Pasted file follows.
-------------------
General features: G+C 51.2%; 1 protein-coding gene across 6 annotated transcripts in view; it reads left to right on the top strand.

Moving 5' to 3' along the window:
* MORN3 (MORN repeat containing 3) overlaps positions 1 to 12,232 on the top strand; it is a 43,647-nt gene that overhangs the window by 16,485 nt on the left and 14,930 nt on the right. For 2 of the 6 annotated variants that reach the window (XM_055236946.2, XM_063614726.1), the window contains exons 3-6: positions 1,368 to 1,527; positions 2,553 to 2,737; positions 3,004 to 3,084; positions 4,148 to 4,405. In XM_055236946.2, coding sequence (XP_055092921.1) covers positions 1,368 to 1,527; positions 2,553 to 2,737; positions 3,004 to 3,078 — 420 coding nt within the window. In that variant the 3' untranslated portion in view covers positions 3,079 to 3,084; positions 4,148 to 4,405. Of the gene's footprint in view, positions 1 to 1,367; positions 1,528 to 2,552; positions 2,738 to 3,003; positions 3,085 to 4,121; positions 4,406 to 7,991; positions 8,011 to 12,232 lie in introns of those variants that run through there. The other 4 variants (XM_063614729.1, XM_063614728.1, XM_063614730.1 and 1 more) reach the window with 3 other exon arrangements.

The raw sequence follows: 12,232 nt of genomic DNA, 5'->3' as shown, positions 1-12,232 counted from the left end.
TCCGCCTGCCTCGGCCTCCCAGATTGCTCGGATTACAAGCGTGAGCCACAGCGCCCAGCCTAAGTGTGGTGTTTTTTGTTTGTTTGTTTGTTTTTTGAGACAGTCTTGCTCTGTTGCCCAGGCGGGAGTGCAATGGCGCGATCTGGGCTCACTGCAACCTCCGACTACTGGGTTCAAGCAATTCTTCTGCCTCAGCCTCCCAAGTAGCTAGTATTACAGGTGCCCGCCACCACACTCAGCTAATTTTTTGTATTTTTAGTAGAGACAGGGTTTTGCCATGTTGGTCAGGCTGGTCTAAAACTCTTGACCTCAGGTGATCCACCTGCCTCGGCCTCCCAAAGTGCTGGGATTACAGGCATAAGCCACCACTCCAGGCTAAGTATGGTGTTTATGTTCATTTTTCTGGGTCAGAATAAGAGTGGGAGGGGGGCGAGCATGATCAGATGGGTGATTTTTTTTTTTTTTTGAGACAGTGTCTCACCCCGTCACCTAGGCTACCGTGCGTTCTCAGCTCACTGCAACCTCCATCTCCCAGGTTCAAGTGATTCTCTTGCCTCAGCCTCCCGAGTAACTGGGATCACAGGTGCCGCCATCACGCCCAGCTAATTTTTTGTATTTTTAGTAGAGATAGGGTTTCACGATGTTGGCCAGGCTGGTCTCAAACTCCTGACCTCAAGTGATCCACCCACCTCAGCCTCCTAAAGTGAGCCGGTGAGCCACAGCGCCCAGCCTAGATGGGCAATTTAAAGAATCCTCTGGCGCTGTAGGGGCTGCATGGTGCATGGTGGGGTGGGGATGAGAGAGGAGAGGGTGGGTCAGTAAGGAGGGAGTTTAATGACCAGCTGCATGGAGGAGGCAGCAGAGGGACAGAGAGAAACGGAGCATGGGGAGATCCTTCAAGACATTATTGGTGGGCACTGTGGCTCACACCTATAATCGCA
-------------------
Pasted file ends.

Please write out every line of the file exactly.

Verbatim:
General features: G+C 51.2%; 1 protein-coding gene across 6 annotated transcripts in view; it reads left to right on the top strand.

Moving 5' to 3' along the window:
* MORN3 (MORN repeat containing 3) overlaps positions 1 to 12,232 on the top strand; it is a 43,647-nt gene that overhangs the window by 16,485 nt on the left and 14,930 nt on the right. For 2 of the 6 annotated variants that reach the window (XM_055236946.2, XM_063614726.1), the window contains exons 3-6: positions 1,368 to 1,527; positions 2,553 to 2,737; positions 3,004 to 3,084; positions 4,148 to 4,405. In XM_055236946.2, coding sequence (XP_055092921.1) covers positions 1,368 to 1,527; positions 2,553 to 2,737; positions 3,004 to 3,078 — 420 coding nt within the window. In that variant the 3' untranslated portion in view covers positions 3,079 to 3,084; positions 4,148 to 4,405. Of the gene's footprint in view, positions 1 to 1,367; positions 1,528 to 2,552; positions 2,738 to 3,003; positions 3,085 to 4,121; positions 4,406 to 7,991; positions 8,011 to 12,232 lie in introns of those variants that run through there. The other 4 variants (XM_063614729.1, XM_063614728.1, XM_063614730.1 and 1 more) reach the window with 3 other exon arrangements.

The raw sequence follows: 12,232 nt of genomic DNA, 5'->3' as shown, positions 1-12,232 counted from the left end.
TCCGCCTGCCTCGGCCTCCCAGATTGCTCGGATTACAAGCGTGAGCCACAGCGCCCAGCCTAAGTGTGGTGTTTTTTGTTTGTTTGTTTGTTTTTTGAGACAGTCTTGCTCTGTTGCCCAGGCGGGAGTGCAATGGCGCGATCTGGGCTCACTGCAACCTCCGACTACTGGGTTCAAGCAATTCTTCTGCCTCAGCCTCCCAAGTAGCTAGTATTACAGGTGCCCGCCACCACACTCAGCTAATTTTTTGTATTTTTAGTAGAGACAGGGTTTTGCCATGTTGGTCAGGCTGGTCTAAAACTCTTGACCTCAGGTGATCCACCTGCCTCGGCCTCCCAAAGTGCTGGGATTACAGGCATAAGCCACCACTCCAGGCTAAGTATGGTGTTTATGTTCATTTTTCTGGGTCAGAATAAGAGTGGGAGGGGGGCGAGCATGATCAGATGGGTGATTTTTTTTTTTTTTTGAGACAGTGTCTCACCCCGTCACCTAGGCTACCGTGCGTTCTCAGCTCACTGCAACCTCCATCTCCCAGGTTCAAGTGATTCTCTTGCCTCAGCCTCCCGAGTAACTGGGATCACAGGTGCCGCCATCACGCCCAGCTAATTTTTTGTATTTTTAGTAGAGATAGGGTTTCACGATGTTGGCCAGGCTGGTCTCAAACTCCTGACCTCAAGTGATCCACCCACCTCAGCCTCCTAAAGTGAGCCGGTGAGCCACAGCGCCCAGCCTAGATGGGCAATTTAAAGAATCCTCTGGCGCTGTAGGGGCTGCATGGTGCATGGTGGGGTGGGGATGAGAGAGGAGAGGGTGGGTCAGTAAGGAGGGAGTTTAATGACCAGCTGCATGGAGGAGGCAGCAGAGGGACAGAGAGAAACGGAGCATGGGGAGATCCTTCAAGACATTATTGGTGGGCACTGTGGCTCACACCTATAATCGCA